We’ve been digging into the weeds of bond markets, inflation and monetary policy for a few days now.

The Bank of England’s threat to tighten monetary policy despite the economic consequences, Australia’s recent bond crash and Germany’s inflation panic have all featured in the story.

Today, I want to take a bird’s eye view of the pickle that central bankers are in, to help you realise where we are by highlighting how we got here as I see it.

The basic theory of monetary policy is that central bankers manage inflation using interest rates.

If inflation is too high, they raise interest rates. This makes debt more expensive, which both slows down monetary growth and economic growth, thereby reducing inflation.

If inflation is too low because economic growth is too low, central banks’ lowering interest rates spurs on borrowing, which gets growth and inflation rising again.

Over the past decades, since the 1980s, it required ever lower interest rates to get economic growth to pick up again.

Each time, ever lower interest rates encouraged ever higher levels of debt. That has been true in the government, corporate and household sectors. That’s why mortgages grew, government debt to GDP grew and corporate debt grew. Debt became cheaper.

But inflation was kept under control at each point, incredibly well.

They called it “the great moderation” and US presidential candidate John McCain joked that if former Federal Reserve chairman Alan Greenspan died, they’d prop him up in his chair and keep going.

Here’s the underlying problem with this direction of travel…

The debt levels we are now at, globally, are so high that interest rate increases trigger a huge problem for borrowers.

What used to be a small increase of 1% in interest rates now has a huge impact because of this debt pile.

The tool which central bankers use to rein in inflation has grown ever more dangerous.

If inflation rises from 1% to 3%, just hypothetically speaking of course, then interest rates would logically have to go above 3% to control it. But that would place a huge burden on borrowers.

Thus, as debt levels rise, the ability of interest rates to hold back inflation without triggering a debt crisis falls. That’s why debt crises have become so frequent each time central bankers raise interest rates to try and fight inflation.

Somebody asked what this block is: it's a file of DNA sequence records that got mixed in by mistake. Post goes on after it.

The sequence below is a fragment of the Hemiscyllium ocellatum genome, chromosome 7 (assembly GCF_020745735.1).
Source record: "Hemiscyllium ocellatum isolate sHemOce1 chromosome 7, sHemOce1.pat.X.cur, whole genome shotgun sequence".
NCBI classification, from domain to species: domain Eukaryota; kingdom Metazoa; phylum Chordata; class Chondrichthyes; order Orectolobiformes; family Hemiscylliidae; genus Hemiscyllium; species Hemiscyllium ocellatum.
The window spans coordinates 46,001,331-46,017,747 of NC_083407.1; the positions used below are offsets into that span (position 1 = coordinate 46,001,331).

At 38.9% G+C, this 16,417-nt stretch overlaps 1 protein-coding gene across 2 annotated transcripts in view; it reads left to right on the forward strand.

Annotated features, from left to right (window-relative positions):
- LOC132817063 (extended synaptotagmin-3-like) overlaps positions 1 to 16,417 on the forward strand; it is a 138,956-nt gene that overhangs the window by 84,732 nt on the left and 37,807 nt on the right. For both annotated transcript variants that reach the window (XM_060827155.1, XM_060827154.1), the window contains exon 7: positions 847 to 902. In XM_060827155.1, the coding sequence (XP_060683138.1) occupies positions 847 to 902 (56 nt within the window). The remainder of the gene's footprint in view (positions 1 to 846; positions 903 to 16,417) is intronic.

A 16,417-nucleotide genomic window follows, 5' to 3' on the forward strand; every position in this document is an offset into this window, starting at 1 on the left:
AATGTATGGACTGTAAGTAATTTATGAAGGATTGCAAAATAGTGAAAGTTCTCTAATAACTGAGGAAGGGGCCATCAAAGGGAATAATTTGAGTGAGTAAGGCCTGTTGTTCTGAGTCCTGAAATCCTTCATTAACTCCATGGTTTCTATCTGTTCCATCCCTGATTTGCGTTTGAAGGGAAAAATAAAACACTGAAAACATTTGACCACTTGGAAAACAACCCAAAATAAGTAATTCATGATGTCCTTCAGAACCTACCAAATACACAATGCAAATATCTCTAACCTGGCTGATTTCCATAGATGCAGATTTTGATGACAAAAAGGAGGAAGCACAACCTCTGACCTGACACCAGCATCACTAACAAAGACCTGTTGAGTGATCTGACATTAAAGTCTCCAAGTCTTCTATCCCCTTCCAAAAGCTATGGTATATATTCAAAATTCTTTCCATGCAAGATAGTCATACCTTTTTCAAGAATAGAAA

I believe we are now at a point where interest rate increases of even small amounts would trigger a debt crisis. And this suggests that inflation will be allowed to get out of hand. Rates cannot rise enough without causing a crisis long before inflation is fought.

Today, we are in the next phase of all this – and I hope you’re noticing the trend and descent here. It’s not just interest rate hikes that people fear, but the withdrawal of something else.

In 2008, it took a new policy – that of quantitative easing (QE, as explained below) – to provide the stimulus which the economy needed, because interest rates could only go so low.

Governments, stockmarkets and companies are now reliant, not on interest rate cuts to survive, but QE. Central banks around the world are buying bonds, stocks and other assets to try and keep things afloat.

Just as they can’t raise rates, central banks cannot even withdraw this QE without triggering a crisis. They are literally financing governments by buying their bonds.

If they stop…

… well, the recent and dramatic events in the market for two-year Australian government bonds tells us that borrowing rates can double in a matter of hours.

The world is reliant on the central banks’ spendthrift policies to tick over. But inflation is ticking up. And the policies historically used to rein it in are just too dangerous to use.

The descent of the drug addict metaphor is as apt as ever. But today’s Fortune & Freedom highlights how drug addicts turn to ever more powerful and dangerous drugs over time, not just more of the same drug. And each time they do, the risk of a problem and the severity of the problem gets worse.

The old-school monetary policy of interest rate hikes and cuts was alcohol and tobacco. QE was marijuana – of questionable legality given it came close to financing governments.

We’re now on to the heroin, with central banks buying all sorts of assets, not just government bonds.

But there aren’t more places to go, if the descent continues. One outcome could be that the central bankers overdose and destroy the currency with inflation.

Nick Hubble
Editor, Fortune & Freedom